• Running communications campaigns both in person and online
  • Accessing and using communication channels, for example social media or local radio
  • Getting support from corporate partners, public figures or advocates
  • Staff time to work specifically on the project

Applications will be accepted until 30th August 2023. Grants will be awarded in early October 2023.

To register one’s interest and to receive a copy of the competition documents, submit an email to 

Two virtual information sessions will be held for community and grassroots organisations who are interested to learn more about the Fund and how to submit an application: 

  • Tuesday 8 August (2pm-330pm)
  • Thursday 10 August (11am – 1230pm)

Groups must register at least 48 hours in advance of the session they wish to attend. They should send an email to

Tel: 020 7035 4848 


Trusts and Foundations

A B Charitable Trust

The Trust aims to support charities that defend human rights and promote respect for vulnerable individuals whatever their circumstances.

The grants range in size, with most grants being in the range of £10,000 to £25,000 per year and are awarded from one to three years.

Charities registered and working in the UK can apply.   They should have an annual income of between £150,000 and £1.5 million (in both the most recent financial year and forecast for current financial year), have operated for at least a year and be able to provide a full year's audited or independently examined accounts.

The Trust is looking for applicant organisations that: 

  • Deliver effective work and can demonstrate the difference it makes
  • Listen to the people they seek to support about their needs, and amend their work accordingly
  • Engage the talents of people who have experienced the problems the organisation exists to address
  • Are well run, make best use of resources and follow best practice (e.g. in governance, financial management, DEI, safeguarding)
  • Work well with others in the geographical or policy area (are happy to combine knowledge and resources where helpful and avoid duplication)
  • Share knowledge where possible (e.g. with colleagues in the sector, or to influence attitudes to an issue or to influence policy)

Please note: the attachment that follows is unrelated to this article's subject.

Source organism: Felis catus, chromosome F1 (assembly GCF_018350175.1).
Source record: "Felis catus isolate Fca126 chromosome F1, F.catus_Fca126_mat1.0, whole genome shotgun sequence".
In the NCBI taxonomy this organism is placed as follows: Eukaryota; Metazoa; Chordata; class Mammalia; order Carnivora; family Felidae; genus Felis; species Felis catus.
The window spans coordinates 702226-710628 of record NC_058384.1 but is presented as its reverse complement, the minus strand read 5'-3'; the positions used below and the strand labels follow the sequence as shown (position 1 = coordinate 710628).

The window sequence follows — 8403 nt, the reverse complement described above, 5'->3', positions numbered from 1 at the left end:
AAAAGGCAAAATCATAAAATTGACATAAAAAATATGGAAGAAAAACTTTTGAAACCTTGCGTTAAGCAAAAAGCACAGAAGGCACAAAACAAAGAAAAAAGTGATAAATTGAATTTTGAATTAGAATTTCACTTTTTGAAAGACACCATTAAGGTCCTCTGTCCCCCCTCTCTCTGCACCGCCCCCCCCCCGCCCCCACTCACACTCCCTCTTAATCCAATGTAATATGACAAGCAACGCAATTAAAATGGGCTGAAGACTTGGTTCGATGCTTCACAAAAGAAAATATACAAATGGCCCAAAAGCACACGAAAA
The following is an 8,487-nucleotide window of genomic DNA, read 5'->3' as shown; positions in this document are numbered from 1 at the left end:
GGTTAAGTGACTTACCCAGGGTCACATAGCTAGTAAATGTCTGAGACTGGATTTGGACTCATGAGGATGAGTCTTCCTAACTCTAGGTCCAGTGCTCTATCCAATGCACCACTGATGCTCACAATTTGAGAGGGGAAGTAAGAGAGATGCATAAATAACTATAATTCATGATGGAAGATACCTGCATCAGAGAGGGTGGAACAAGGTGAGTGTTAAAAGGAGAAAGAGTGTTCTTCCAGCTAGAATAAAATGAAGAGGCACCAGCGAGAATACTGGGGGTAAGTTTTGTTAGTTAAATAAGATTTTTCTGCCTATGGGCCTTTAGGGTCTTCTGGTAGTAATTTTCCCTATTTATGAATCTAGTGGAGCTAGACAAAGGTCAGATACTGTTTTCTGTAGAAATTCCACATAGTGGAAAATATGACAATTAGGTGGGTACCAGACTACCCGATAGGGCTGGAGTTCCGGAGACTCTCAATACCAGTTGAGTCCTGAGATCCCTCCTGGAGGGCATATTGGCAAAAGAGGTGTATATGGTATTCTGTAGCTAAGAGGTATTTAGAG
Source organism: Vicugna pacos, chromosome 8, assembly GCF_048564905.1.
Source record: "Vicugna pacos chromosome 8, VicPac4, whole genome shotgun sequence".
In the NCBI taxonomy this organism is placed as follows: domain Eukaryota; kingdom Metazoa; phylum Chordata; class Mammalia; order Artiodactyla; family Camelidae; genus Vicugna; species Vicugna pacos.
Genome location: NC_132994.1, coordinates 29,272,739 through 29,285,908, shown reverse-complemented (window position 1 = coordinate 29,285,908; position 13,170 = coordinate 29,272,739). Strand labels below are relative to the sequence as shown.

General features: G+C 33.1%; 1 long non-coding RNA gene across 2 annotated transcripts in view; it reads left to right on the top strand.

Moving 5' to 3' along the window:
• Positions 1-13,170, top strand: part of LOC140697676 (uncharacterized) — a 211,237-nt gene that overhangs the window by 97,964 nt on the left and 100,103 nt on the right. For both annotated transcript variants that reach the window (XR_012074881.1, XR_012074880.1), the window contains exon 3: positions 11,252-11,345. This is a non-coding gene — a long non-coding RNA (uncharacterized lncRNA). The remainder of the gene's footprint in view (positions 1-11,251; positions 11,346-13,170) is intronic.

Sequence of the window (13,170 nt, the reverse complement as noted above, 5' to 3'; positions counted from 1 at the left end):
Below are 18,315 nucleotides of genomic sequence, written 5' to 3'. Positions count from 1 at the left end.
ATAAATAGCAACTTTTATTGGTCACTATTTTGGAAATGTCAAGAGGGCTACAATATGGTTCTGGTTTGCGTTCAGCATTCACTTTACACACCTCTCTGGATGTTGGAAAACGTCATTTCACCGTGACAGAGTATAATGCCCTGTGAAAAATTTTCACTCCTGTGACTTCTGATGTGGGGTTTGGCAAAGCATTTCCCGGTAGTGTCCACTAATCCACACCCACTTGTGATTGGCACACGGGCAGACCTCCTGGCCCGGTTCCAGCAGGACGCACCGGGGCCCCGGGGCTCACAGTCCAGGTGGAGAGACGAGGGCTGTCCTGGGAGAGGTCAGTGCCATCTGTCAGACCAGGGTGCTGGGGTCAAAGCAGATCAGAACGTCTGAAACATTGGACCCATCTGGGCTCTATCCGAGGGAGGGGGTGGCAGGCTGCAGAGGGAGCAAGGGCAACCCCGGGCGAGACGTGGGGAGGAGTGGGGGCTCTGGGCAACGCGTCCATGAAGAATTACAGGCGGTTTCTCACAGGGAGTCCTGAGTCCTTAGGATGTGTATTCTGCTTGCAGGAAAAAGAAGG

• Would make best use of a grant (i.e. where the grant would make a positive difference)

ABCT supports charities working where human dignity is imperilled and where there are opportunities for human dignity to be affirmed.

To be eligible, projects should address at least one of the following categories: 

  • Migrants, refugees and asylum seekers
  • The justice system and penal reform
  • Human rights, particularly access to justice

For all priority areas, the Trust usually supports single focus organisations working solely in priority areas. For these organisations, core funding (unrestricted grants) or project funding (restricted grants) are both available. On occasion it also accepts restricted grant applications from charities working more broadly, where the project is particularly focused, forms a significant strand, and the charity can show it is best placed to deliver the work.

Applications are considered four times a year.

The next deadlines for applications are:

  • 27th October 2023 for decisions in January 2024
  • 26th January 2024 for decisions in April 2024
  • 26th April 2024 for decisions in July 2024
  • 26th July 2024 for decisions in October 2024

Tel: 020 7243 9486 


Andy Thomson Foundation

Funding is intended to support vulnerable people experiencing issues such as poverty, illness, disability or substance abuse.

There is no minimum grant size, but the majority of awards will fall under £2,500.

Registered charities may apply. There is a focus on small charities, where small amounts of money will make a big difference.